Your Smile Crowned Our Hearts: A Eulogy for Zilla Edema
Greetings! My name is Michelle Asantewa. I am the daughter of Lucille Davis, who is Wendy’s elder cousin. Some people know me as ‘Shelly.’ It is an honour to be reading this eulogy for Zilla, better known as Wendy.
Details of her biography are recorded in the Obituary in the Order of Service, so I won't recount those here. I will give my eulogy and add the remarks by members of the family as I go.
Many of you will remember Wendy for her radiant, magnetic smile. Some will also remember her love for life and her liveliness at social gatherings and family get togethers. Still others, will recall her open-heartedness, her generosity and her devotion to her faith. Beyond doubt, Wendy was a peoples person, and someone who simply adored her family. I don’t recall knowing Wendy when I was younger, nor when I was introduced to her as ‘family.’ But when I met her, I immediately knew she was family; she had the essence of ancient people, our ancestors.
For this reason, I'd like to share what I consider to be behind the enchanting quality of Wendy’s smile – a smile that crowned all our hearts.
Although, we know that Wendy was brought up in a Christian home, the depth of her spirituality is perhaps less well known. As her daughter Melanie recalls, Wendy followed in her grandmother Susie’s footsteps by bringing her children up in the Church. Likewise, Melanie has brought her children up in the Church. This continuity gives us a sense of cultural identity, strength and spiritual connection. And, of course, if we marvelled at and appreciated Wendy’s well-turned-out, stylish appearance, it’s maybe thanks to those days she attended church with Sister Sears (her grandmother Susie) dressed in her Sunday best. She maintained this as a kind of rite – to always look her best.
Faith, however, is more than attending Church and ruminating on Scripture. A scholar, versed in ancient Egyptian or Kemetic spirituality writes that: ‘in the spiritual traditions that recognise the state of life after death as well as prior to birth, it is [evident] that consciousness, like matter, cannot be created nor destroyed. You may cease to be alive, to be able to act, but you still have life by the fact of your consciousness’ (Ra Un Nefer Amen).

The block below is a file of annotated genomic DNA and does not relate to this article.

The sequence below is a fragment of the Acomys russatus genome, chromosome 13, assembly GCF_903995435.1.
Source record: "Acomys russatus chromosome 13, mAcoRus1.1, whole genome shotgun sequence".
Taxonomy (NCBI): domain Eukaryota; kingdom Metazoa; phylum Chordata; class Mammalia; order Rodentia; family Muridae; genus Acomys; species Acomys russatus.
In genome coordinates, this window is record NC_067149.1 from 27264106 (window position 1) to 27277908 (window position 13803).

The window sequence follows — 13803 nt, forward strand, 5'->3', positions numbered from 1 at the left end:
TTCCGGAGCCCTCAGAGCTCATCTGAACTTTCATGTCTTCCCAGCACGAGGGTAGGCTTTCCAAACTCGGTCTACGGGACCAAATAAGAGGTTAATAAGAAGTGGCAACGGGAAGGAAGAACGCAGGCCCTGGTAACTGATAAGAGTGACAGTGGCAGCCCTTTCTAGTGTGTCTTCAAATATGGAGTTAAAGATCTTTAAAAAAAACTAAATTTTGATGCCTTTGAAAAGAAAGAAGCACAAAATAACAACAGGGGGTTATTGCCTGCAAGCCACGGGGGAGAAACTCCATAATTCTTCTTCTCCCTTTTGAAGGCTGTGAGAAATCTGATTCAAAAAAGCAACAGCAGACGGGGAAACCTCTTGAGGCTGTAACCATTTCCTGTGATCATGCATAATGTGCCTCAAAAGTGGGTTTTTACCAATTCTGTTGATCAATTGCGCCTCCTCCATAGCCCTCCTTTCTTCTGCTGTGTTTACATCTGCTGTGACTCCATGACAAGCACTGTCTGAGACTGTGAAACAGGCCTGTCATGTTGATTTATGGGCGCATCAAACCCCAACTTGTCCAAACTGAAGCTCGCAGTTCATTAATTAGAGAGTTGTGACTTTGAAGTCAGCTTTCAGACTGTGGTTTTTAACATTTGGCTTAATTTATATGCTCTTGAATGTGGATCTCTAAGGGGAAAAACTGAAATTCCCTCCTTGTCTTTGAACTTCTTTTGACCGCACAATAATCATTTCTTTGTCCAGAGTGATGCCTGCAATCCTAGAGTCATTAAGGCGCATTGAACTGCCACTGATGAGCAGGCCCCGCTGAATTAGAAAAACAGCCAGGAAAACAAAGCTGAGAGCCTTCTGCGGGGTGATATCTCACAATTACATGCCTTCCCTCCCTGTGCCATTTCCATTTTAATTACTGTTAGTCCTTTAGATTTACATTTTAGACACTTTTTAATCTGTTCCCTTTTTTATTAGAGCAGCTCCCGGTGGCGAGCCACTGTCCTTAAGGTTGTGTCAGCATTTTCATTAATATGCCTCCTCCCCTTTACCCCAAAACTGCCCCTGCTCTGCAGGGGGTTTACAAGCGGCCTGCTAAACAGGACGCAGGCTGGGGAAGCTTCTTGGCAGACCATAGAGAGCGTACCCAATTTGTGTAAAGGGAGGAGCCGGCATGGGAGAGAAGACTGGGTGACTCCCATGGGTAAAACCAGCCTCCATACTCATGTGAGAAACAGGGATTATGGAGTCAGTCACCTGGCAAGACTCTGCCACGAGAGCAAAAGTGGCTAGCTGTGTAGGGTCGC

It is this consciousness and her approach to spirituality that magnetised Wendy’s smile and leant that spirited, vitality to her life. Discussions on matters of spirit connected me with cousin Wendy in a deep way, where these considerations would cause contention with others. Wendy spoke often of her beloved grandmother and father James who had long been deceased. When she was in trouble, or in need of something she would dream them, and they would direct her about how she could resolve the issue she was having. This was possible because of a shared consciousness that prevails even after our death. Wendy trusted this aspect of her spirituality. She allowed herself to be guided and protected by the power of spirit – in a broad, unlimited sense. It was this power that directed her daughter Melanie on that fateful day of January the 12th to be by her side, so she would not be alone at the hour of her passing. And we can be consoled that the timing was Divine and precise, falling exactly six months to the day before her birthdate of 12th June. She would surely have celebrated being 70 in the grandest style, the following year.
As for the love of family, this stemmed from her childhood, growing up as part of an extended family that lived within close proximity. As she told Melanie, when she got told off by her mother, she would go across the road to her grandmother Susie and stay with her for a couple of days. All the children would play together and be in and out of each other’s houses. Wendy looked forward to visits by her uncles Clifford and Herwitt, who always brought a big bag of sweets with them. The number of sweets you received depended on how big your hands were, as each child was invited to dive in with both hands to collect their share.